If you work with people, eventually some of them are going to make suggestions. Most of the time, those suggestions will be made with the best of intentions. And yet, sometimes following said advice will be the best thing that ever happened to you or your organization, and sometimes it will lead to unmitigated disaster.* So how do you determine when to listen and adapt and when to smile and nod?
Bring on the Baby Groundhogs!
The groundhogs in this video live in my backyard. As you can see, I’m pretty excited about it. When they first showed up I called two moms to tell them about it. Continue reading
I never miss a chance to share photos of Blacksburg
Do you know what’s worse than lack luster marketing? Marketing that makes promises your organization can’t fulfill.
Case in point: I’m in Blacksburg, Virginia, this week staying in a hotel that is fulfilling all of our basic needs at a reasonable price.
And yet, we will never stay here again.
Thanks to the hotel’s website that promised an amenity filled room “perfect” for an extended stay, we checked in with high expectations. Those expectations have been dashed at almost every turn. I’ll spare you the details about the lack of hangers, broken HBO, ridiculous excuse for towels, and “kitchenette” without dishes and skip right to the two lessons you can apply to marketing your nonprofit organization. Continue reading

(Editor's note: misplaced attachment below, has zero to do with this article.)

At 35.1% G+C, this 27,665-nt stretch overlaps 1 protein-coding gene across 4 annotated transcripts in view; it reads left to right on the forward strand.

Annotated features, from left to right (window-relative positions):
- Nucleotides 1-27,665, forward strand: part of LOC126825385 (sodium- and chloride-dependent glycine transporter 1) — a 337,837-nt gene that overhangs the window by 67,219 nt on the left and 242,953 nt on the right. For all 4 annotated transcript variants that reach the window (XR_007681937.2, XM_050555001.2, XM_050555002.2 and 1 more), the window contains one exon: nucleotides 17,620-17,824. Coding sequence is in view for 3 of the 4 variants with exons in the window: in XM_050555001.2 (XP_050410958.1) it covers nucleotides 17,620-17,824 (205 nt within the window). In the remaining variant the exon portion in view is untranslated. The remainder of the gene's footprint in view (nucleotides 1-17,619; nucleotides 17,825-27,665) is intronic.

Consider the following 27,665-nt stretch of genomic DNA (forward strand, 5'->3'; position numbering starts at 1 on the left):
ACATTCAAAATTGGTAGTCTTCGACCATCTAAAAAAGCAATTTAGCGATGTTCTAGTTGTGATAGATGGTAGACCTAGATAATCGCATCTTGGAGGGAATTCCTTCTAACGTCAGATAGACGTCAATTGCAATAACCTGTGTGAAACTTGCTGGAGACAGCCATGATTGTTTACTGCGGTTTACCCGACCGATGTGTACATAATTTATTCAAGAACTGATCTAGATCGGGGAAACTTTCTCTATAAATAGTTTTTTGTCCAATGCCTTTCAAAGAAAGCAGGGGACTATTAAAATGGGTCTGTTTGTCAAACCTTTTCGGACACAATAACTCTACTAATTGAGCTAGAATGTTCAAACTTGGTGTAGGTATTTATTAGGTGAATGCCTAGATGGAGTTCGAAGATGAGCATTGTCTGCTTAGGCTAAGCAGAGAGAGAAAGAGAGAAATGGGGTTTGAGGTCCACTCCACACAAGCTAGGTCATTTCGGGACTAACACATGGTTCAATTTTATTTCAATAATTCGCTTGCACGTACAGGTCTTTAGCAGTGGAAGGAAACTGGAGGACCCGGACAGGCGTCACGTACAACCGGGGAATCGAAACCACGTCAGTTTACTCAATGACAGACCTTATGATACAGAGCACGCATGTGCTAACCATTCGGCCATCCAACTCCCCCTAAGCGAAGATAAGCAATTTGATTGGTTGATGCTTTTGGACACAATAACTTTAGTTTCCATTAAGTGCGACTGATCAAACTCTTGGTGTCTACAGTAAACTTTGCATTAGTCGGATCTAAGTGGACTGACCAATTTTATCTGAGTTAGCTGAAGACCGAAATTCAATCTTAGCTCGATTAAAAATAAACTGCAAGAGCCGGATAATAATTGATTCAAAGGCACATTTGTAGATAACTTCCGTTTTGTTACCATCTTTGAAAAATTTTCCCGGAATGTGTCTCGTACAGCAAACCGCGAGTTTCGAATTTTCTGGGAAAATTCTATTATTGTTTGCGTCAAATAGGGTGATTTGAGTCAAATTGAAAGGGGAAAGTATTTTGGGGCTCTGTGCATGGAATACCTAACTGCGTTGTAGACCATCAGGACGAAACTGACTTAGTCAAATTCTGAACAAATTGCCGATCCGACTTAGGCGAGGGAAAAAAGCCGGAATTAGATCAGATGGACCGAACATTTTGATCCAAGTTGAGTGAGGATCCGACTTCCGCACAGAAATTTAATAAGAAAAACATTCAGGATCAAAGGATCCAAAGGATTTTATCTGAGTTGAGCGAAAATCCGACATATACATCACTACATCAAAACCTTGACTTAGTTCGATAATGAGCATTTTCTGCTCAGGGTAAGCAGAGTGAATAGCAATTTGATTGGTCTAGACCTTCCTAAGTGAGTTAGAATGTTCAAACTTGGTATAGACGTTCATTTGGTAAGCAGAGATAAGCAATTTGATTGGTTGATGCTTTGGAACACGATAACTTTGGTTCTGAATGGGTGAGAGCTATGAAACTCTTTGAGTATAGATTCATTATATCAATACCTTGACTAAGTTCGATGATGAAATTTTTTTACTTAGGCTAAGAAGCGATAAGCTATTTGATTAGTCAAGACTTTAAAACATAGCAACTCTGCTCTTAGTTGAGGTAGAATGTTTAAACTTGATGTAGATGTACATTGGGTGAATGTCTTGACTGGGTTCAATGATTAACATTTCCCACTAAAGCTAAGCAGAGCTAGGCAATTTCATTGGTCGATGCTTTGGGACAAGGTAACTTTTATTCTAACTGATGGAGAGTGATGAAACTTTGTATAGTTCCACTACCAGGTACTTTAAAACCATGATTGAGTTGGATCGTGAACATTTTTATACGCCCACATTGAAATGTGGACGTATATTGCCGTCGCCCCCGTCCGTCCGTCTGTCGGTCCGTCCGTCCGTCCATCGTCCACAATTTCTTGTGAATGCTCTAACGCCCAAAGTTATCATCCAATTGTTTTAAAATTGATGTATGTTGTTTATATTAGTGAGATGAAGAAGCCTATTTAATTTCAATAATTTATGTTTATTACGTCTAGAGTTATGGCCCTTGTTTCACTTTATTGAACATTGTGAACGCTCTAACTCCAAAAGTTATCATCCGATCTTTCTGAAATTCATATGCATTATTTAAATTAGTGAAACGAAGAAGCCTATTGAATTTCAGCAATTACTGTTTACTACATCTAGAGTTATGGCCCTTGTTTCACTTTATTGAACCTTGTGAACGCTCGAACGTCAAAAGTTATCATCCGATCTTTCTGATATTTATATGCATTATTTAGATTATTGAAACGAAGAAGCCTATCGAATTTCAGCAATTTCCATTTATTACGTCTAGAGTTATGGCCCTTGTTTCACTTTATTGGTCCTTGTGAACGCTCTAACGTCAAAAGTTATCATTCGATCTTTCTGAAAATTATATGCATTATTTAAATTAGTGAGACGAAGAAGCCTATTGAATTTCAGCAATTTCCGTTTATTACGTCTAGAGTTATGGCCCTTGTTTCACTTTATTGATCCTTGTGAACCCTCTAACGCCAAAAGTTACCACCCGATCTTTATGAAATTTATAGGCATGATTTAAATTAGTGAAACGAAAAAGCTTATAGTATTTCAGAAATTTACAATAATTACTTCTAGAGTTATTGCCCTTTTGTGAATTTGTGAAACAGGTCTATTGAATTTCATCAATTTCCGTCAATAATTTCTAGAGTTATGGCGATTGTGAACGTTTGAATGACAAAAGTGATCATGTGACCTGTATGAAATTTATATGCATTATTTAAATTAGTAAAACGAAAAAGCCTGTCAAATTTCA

The problem: Filling this studio with Christian women
Remember when I told you using stories is a good way to illustrate a difficult concept? Today, I’m going to follow my own advice.
Once upon a time. . .
Ok, more like last week, there was a woman named Crystal who had a problem.
Crystal opened a pole dancing studio in a small Texas town. She was an experienced pole dancing teacher and she knew pole dancing was good exercise. She also knew there were women in her town who would enjoy the classes she had to offer because exercise was important to them and traditional forms of exercise were fairly boring. Continue reading
stories are not just for children
Those of us in the nonprofit marketing business are hot on stories. In fact, you’d be hard pressed to find any nonprofit marketing advice on the web these days that doesn’t mention, at least in passing, how important it is to incorporate stories into your marketing.
The problem is, we sometimes leave out the “How am I supposed to do that?” part. To help rectify that oversight, here are four specific ways nonprofit organizations can use stories to better connect with their people. Continue reading